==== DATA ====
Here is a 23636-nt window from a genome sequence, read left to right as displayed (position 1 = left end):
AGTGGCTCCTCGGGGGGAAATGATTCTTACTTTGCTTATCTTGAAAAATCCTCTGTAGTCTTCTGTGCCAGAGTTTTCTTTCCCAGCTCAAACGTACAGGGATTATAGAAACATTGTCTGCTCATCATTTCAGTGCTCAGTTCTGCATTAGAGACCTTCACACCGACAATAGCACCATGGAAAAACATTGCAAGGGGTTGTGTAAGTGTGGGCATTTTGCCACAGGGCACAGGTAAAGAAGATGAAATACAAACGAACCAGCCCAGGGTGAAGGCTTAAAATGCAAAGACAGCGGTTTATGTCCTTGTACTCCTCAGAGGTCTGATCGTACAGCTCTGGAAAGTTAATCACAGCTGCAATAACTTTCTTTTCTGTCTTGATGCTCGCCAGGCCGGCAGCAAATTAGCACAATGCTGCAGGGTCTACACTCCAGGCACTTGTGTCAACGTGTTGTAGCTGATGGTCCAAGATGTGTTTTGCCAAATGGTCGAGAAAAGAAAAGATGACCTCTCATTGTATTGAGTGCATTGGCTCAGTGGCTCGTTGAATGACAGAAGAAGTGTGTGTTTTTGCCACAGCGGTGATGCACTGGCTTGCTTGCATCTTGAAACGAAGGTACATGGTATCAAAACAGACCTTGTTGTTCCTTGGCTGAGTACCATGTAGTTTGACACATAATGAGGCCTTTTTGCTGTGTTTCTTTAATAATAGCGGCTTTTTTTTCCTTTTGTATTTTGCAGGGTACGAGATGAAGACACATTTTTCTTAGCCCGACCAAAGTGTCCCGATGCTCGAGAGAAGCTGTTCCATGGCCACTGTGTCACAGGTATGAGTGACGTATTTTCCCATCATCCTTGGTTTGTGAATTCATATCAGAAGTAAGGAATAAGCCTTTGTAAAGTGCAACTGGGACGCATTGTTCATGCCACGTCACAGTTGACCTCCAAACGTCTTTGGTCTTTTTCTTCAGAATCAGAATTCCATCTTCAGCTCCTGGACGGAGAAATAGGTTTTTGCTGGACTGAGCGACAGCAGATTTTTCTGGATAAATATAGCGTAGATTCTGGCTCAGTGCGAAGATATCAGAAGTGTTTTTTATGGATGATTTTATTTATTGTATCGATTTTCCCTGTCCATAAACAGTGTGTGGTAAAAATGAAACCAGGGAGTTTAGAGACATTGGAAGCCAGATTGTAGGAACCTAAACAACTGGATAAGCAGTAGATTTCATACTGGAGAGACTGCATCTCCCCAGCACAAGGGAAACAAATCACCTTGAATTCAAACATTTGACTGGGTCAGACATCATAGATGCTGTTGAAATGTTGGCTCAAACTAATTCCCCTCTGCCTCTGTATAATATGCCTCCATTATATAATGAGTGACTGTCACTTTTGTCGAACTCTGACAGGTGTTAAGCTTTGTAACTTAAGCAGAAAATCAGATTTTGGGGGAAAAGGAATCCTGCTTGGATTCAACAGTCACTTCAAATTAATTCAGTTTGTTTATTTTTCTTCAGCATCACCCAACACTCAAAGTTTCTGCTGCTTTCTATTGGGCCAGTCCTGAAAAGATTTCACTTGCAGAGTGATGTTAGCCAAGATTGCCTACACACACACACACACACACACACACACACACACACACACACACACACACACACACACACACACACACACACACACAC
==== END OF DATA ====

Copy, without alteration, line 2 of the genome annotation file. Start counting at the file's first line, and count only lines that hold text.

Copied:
AGTGGCTCCTCGGGGGGAAATGATTCTTACTTTGCTTATCTTGAAAAATCCTCTGTAGTCTTCTGTGCCAGAGTTTTCTTTCCCAGCTCAAACGTACAGGGATTATAGAAACATTGTCTGCTCATCATTTCAGTGCTCAGTTCTGCATTAGAGACCTTCACACCGACAATAGCACCATGGAAAAACATTGCAAGGGGTTGTGTAAGTGTGGGCATTTTGCCACAGGGCACAGGTAAAGAAGATGAAATACAAACGAACCAGCCCAGGGTGAAGGCTTAAAATGCAAAGACAGCGGTTTATGTCCTTGTACTCCTCAGAGGTCTGATCGTACAGCTCTGGAAAGTTAATCACAGCTGCAATAACTTTCTTTTCTGTCTTGATGCTCGCCAGGCCGGCAGCAAATTAGCACAATGCTGCAGGGTCTACACTCCAGGCACTTGTGTCAACGTGTTGTAGCTGATGGTCCAAGATGTGTTTTGCCAAATGGTCGAGAAAAGAAAAGATGACCTCTCATTGTATTGAGTGCATTGGCTCAGTGGCTCGTTGAATGACAGAAGAAGTGTGTGTTTTTGCCACAGCGGTGATGCACTGGCTTGCTTGCATCTTGAAACGAAGGTACATGGTATCAAAACAGACCTTGTTGTTCCTTGGCTGAGTACCATGTAGTTTGACACATAATGAGGCCTTTTTGCTGTGTTTCTTTAATAATAGCGGCTTTTTTTTCCTTTTGTATTTTGCAGGGTACGAGATGAAGACACATTTTTCTTAGCCCGACCAAAGTGTCCCGATGCTCGAGAGAAGCTGTTCCATGGCCACTGTGTCACAGGTATGAGTGACGTATTTTCCCATCATCCTTGGTTTGTGAATTCATATCAGAAGTAAGGAATAAGCCTTTGTAAAGTGCAACTGGGACGCATTGTTCATGCCACGTCACAGTTGACCTCCAAACGTCTTTGGTCTTTTTCTTCAGAATCAGAATTCCATCTTCAGCTCCTGGACGGAGAAATAGGTTTTTGCTGGACTGAGCGACAGCAGATTTTTCTGGATAAATATAGCGTAGATTCTGGCTCAGTGCGAAGATATCAGAAGTGTTTTTTATGGATGATTTTATTTATTGTATCGATTTTCCCTGTCCATAAACAGTGTGTGGTAAAAATGAAACCAGGGAGTTTAGAGACATTGGAAGCCAGATTGTAGGAACCTAAACAACTGGATAAGCAGTAGATTTCATACTGGAGAGACTGCATCTCCCCAGCACAAGGGAAACAAATCACCTTGAATTCAAACATTTGACTGGGTCAGACATCATAGATGCTGTTGAAATGTTGGCTCAAACTAATTCCCCTCTGCCTCTGTATAATATGCCTCCATTATATAATGAGTGACTGTCACTTTTGTCGAACTCTGACAGGTGTTAAGCTTTGTAACTTAAGCAGAAAATCAGATTTTGGGGGAAAAGGAATCCTGCTTGGATTCAACAGTCACTTCAAATTAATTCAGTTTGTTTATTTTTCTTCAGCATCACCCAACACTCAAAGTTTCTGCTGCTTTCTATTGGGCCAGTCCTGAAAAGATTTCACTTGCAGAGTGATGTTAGCCAAGATTGCCTACACACACACACACACACACACACACACACACACACACACACACACACACACACACACACACACACACACACACACAC